“It’s Jorick. Does that make you feel better?”
She could sense his amusement and waited for him to laugh. When he didn’t she answered truthfully, “Not really.” His smile was almost a smirk, and in another desperate attempt to control the situation she added quickly, “People know I’m here.” She realized in a rush of heart hammering fear that no one really did. She’d told Sarah about the call, but not the location. Great.
Jorick raised his eyebrows in mock surprise and the smile deepened at the corners of his mouth. “Good. I’d hate to think you take such chances, Katelina.”
“How do you know my name? And how did you get my work number?”
His smile faded. “If you want to know who killed your lover, you’ll have to follow me inside. If you don’t, then you can leave.” He shrugged as though it was of no consequence either way, then he opened the doors. “It’s your choice.” With those words, he stepped over the threshold and disappeared inside.
Katelina bit her lip and kicked the foundation for good measure, cursing silently. Thanks to her stupidity, she was sure she’d end up dead before the night was over. Why hadn’t she stayed home? And why didn’t she leave now?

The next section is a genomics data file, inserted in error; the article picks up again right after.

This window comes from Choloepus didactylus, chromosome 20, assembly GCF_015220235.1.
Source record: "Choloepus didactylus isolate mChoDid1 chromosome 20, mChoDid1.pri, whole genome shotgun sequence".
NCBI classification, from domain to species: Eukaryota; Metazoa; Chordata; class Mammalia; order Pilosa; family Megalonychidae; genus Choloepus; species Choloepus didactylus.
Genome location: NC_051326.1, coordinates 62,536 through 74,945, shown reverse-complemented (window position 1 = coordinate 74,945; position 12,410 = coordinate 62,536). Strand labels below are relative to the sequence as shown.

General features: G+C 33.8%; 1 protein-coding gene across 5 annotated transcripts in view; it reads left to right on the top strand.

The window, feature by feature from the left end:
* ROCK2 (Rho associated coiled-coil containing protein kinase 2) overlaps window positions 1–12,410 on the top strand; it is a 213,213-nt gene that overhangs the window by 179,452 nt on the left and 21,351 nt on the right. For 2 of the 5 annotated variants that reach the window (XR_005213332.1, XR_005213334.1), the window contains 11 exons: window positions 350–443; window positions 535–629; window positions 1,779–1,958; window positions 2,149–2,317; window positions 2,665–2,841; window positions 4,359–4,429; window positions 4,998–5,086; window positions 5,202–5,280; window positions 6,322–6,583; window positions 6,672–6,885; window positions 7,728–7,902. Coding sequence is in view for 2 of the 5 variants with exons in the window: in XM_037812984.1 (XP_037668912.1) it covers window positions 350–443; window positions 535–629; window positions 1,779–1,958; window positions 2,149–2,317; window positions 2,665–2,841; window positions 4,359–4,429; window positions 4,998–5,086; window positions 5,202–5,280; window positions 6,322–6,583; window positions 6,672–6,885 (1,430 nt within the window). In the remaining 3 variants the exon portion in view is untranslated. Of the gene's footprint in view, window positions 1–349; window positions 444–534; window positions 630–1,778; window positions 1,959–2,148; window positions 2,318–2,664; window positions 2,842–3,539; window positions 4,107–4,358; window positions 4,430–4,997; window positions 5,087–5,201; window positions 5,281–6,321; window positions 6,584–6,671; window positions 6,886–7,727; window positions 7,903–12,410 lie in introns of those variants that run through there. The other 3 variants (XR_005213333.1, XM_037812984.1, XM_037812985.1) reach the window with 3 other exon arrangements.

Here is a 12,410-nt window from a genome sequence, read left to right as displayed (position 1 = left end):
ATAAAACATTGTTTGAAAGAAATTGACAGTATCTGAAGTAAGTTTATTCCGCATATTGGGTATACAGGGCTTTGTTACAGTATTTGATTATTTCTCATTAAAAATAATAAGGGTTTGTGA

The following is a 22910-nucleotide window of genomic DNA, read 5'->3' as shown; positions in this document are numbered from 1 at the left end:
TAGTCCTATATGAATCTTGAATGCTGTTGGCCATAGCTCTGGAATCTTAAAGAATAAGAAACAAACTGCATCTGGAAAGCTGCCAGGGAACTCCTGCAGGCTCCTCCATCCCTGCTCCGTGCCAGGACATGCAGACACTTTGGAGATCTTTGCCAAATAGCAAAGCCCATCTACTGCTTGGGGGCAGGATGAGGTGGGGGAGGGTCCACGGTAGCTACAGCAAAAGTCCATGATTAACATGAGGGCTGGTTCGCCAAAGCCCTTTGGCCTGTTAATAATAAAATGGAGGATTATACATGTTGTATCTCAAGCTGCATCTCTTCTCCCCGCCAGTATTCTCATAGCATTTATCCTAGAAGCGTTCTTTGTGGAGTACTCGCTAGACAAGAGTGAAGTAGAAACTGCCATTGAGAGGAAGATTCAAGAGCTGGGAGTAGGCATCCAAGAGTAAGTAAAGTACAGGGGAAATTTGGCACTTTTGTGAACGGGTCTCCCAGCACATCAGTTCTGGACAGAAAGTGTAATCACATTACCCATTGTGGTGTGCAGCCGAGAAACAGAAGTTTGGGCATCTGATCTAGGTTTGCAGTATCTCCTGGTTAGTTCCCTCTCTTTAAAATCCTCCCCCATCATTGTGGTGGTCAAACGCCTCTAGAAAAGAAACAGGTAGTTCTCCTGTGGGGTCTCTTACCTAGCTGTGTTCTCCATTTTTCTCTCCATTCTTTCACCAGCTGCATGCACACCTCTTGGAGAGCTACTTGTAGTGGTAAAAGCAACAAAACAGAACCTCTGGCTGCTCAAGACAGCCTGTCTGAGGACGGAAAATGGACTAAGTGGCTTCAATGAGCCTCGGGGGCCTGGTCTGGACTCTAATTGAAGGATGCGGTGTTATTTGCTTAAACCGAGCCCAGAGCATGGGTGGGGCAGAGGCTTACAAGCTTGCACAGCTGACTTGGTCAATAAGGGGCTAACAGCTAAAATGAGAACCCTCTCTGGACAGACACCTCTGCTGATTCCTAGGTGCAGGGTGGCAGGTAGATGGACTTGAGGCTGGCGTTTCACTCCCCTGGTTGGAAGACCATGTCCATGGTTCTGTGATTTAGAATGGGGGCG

Because I want to know.
Her mind echoed a question, “Are you willing to die for this?” but she ignored it. Maybe she could get this Jorick guy to come back outside? He seemed reasonable, and maybe if she pointed out how sinister it appeared… The only thing she could do was try.
She took a deep breath and forced herself onto the porch. He appeared in the doorway holding a candle. The light gleamed on his skin and turned his impassive face to marble. “Are you coming in or not?”
Her heart pounded and a thought, unbidden, appeared in her mind: he was beautiful. His eyes were the color of dark wood, fringed in heavy lashes and framed by thick, dramatic eyebrows that arched ever so slightly. His lips were full and his skin was flawless and pale; perfect.
Katelina couldn’t explain what happened next. One minute she stood on the porch, her mind tumbling in confusion. The next, she was inside the sad house, the door closing behind her.